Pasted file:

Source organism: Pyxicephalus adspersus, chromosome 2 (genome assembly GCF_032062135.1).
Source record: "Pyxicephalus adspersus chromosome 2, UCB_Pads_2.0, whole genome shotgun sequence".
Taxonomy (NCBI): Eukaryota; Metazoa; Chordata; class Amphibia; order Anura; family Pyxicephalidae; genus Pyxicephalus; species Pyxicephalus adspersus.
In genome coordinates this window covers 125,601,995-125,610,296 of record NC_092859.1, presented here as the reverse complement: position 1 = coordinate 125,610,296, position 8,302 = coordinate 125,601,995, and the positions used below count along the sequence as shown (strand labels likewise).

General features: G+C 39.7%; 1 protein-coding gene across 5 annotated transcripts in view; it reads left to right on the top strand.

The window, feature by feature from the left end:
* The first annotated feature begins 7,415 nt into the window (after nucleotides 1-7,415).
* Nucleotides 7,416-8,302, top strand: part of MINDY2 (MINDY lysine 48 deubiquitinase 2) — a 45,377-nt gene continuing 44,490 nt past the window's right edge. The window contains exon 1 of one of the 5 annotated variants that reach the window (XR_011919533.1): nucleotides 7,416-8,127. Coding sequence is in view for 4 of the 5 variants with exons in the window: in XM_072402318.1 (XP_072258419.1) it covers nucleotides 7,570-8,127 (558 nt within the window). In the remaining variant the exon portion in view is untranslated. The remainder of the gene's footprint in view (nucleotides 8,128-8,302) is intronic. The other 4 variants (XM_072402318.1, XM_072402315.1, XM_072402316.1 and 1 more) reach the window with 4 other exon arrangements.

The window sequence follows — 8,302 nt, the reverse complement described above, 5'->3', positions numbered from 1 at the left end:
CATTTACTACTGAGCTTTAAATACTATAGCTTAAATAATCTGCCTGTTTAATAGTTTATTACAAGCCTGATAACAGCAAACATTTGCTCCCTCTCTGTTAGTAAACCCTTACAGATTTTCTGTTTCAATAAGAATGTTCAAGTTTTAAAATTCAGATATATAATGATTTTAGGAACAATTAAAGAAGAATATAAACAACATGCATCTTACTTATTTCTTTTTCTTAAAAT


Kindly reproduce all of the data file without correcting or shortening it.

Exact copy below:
Source organism: Pyxicephalus adspersus, chromosome 2 (genome assembly GCF_032062135.1).
Source record: "Pyxicephalus adspersus chromosome 2, UCB_Pads_2.0, whole genome shotgun sequence".
Taxonomy (NCBI): Eukaryota; Metazoa; Chordata; class Amphibia; order Anura; family Pyxicephalidae; genus Pyxicephalus; species Pyxicephalus adspersus.
In genome coordinates this window covers 125,601,995-125,610,296 of record NC_092859.1, presented here as the reverse complement: position 1 = coordinate 125,610,296, position 8,302 = coordinate 125,601,995, and the positions used below count along the sequence as shown (strand labels likewise).

General features: G+C 39.7%; 1 protein-coding gene across 5 annotated transcripts in view; it reads left to right on the top strand.

The window, feature by feature from the left end:
* The first annotated feature begins 7,415 nt into the window (after nucleotides 1-7,415).
* Nucleotides 7,416-8,302, top strand: part of MINDY2 (MINDY lysine 48 deubiquitinase 2) — a 45,377-nt gene continuing 44,490 nt past the window's right edge. The window contains exon 1 of one of the 5 annotated variants that reach the window (XR_011919533.1): nucleotides 7,416-8,127. Coding sequence is in view for 4 of the 5 variants with exons in the window: in XM_072402318.1 (XP_072258419.1) it covers nucleotides 7,570-8,127 (558 nt within the window). In the remaining variant the exon portion in view is untranslated. The remainder of the gene's footprint in view (nucleotides 8,128-8,302) is intronic. The other 4 variants (XM_072402318.1, XM_072402315.1, XM_072402316.1 and 1 more) reach the window with 4 other exon arrangements.

The window sequence follows — 8,302 nt, the reverse complement described above, 5'->3', positions numbered from 1 at the left end:
CATTTACTACTGAGCTTTAAATACTATAGCTTAAATAATCTGCCTGTTTAATAGTTTATTACAAGCCTGATAACAGCAAACATTTGCTCCCTCTCTGTTAGTAAACCCTTACAGATTTTCTGTTTCAATAAGAATGTTCAAGTTTTAAAATTCAGATATATAATGATTTTAGGAACAATTAAAGAAGAATATAAACAACATGCATCTTACTTATTTCTTTTTCTTAAAAT